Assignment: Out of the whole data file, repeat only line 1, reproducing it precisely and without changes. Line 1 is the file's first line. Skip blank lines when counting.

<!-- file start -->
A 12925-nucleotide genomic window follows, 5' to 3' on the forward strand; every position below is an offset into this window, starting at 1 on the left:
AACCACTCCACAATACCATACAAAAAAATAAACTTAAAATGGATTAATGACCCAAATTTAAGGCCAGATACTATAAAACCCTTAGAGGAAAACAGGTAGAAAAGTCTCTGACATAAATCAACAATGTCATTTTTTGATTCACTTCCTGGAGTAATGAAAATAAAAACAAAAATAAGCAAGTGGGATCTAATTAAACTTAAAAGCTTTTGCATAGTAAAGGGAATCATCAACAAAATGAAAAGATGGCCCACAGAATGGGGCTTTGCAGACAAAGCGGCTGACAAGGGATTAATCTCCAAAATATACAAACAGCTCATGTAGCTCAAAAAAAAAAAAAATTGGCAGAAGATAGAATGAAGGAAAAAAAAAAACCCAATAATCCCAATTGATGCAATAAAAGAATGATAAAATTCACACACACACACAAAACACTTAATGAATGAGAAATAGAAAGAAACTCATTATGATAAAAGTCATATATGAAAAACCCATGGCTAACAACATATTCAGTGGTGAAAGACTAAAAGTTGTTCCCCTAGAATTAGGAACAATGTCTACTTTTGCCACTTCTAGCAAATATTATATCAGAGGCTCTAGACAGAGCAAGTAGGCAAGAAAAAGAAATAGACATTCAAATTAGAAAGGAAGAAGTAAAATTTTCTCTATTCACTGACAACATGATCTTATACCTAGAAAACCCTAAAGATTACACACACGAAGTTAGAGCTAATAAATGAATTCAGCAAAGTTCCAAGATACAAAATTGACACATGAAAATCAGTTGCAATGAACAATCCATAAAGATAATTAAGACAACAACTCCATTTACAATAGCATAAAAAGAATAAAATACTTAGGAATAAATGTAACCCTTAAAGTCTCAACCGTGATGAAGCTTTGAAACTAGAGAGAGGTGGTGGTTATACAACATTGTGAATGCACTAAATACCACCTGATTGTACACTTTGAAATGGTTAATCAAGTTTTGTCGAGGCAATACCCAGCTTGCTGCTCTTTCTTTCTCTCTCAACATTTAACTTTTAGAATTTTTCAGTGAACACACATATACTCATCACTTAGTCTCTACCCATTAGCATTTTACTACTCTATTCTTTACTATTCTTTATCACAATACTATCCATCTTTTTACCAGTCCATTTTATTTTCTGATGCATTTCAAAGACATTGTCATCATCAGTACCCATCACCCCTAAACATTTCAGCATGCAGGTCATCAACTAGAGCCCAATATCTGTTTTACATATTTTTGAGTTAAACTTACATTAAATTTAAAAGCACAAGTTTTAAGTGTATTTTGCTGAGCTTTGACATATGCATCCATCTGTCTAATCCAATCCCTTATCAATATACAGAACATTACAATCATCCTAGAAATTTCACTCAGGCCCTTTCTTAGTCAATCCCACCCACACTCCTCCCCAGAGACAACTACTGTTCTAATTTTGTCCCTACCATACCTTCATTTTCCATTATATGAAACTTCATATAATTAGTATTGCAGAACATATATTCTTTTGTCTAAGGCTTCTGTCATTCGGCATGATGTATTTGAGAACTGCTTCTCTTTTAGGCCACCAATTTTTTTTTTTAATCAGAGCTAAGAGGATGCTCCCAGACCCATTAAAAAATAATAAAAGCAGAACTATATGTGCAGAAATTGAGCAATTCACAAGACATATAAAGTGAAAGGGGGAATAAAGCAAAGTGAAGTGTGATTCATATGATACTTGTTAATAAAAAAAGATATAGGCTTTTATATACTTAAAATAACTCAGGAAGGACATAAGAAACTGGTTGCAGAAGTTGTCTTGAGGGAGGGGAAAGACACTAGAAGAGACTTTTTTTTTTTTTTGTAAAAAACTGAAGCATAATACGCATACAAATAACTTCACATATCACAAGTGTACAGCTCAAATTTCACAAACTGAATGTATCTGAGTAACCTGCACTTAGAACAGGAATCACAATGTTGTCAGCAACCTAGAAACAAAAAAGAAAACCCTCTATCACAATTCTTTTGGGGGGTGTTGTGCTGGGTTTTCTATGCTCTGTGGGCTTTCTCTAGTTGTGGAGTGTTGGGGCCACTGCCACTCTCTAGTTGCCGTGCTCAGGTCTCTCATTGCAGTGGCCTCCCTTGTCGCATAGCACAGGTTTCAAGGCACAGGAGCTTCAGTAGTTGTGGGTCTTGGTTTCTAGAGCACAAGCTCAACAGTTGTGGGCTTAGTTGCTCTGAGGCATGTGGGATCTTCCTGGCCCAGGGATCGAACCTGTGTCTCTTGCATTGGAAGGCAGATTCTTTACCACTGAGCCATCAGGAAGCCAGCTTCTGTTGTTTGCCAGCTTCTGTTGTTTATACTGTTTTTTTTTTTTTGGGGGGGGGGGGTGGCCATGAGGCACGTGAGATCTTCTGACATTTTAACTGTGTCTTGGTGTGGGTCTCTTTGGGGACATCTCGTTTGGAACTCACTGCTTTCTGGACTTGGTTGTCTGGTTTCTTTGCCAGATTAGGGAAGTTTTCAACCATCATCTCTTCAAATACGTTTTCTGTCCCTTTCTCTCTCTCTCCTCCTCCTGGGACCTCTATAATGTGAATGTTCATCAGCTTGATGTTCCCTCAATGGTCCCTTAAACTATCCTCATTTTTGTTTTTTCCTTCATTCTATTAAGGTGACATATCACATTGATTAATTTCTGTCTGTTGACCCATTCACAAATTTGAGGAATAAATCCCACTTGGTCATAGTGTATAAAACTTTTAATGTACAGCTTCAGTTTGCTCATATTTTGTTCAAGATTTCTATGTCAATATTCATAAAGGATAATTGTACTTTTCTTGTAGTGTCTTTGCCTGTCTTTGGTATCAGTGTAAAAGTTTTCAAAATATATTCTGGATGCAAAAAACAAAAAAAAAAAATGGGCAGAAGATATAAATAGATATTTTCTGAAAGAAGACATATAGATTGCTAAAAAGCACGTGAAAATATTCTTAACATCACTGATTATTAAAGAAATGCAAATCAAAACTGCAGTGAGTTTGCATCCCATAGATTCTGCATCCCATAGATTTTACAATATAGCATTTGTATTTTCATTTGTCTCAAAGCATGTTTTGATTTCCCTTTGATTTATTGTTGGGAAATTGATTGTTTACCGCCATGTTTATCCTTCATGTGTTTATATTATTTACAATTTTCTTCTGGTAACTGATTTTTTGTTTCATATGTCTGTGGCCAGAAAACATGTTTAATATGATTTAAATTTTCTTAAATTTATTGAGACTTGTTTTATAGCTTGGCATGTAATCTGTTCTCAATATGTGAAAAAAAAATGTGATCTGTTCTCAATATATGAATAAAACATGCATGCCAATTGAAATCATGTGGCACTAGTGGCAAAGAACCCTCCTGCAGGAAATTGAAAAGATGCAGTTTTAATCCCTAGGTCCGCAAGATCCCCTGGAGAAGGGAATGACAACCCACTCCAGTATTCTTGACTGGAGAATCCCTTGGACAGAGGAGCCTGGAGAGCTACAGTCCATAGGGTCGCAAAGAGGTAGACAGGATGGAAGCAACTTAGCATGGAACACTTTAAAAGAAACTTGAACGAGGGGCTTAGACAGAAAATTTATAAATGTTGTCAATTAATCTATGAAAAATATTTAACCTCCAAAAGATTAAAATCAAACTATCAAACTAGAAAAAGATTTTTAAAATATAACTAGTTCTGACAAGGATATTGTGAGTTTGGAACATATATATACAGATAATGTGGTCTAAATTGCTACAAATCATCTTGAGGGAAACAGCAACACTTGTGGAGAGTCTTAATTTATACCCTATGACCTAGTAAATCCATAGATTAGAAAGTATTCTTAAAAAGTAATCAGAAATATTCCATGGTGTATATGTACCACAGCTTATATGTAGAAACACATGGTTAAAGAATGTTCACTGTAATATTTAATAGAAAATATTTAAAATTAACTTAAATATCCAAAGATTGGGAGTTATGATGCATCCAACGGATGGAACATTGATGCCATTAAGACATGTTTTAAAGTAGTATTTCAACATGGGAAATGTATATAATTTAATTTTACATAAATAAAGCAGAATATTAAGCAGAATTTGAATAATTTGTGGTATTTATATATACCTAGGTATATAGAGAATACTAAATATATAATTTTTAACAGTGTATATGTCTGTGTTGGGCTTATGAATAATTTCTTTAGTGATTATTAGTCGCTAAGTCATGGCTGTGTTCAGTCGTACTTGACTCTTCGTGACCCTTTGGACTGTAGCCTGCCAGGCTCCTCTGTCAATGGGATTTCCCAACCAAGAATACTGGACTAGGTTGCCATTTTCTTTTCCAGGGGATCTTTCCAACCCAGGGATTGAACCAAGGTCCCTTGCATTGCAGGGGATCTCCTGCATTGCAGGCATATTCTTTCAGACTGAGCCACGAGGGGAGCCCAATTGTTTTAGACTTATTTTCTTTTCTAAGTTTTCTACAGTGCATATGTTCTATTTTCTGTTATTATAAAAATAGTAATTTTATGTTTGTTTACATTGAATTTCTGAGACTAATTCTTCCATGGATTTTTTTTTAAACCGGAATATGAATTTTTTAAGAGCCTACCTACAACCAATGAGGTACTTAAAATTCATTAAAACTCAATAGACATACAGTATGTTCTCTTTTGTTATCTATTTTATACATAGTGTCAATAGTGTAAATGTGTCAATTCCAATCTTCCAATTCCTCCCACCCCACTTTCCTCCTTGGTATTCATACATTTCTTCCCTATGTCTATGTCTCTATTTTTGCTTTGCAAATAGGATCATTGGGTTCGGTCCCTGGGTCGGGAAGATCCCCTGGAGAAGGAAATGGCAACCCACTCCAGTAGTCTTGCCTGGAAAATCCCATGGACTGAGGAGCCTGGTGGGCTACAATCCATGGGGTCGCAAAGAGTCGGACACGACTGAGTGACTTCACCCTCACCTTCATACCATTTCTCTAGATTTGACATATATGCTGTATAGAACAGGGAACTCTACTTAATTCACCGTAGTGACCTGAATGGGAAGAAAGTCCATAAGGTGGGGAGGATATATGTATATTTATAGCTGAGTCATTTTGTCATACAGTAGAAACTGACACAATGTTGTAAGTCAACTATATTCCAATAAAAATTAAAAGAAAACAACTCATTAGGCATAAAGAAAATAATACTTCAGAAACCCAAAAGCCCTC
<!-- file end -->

A 12925-nucleotide genomic window follows, 5' to 3' on the forward strand; every position below is an offset into this window, starting at 1 on the left: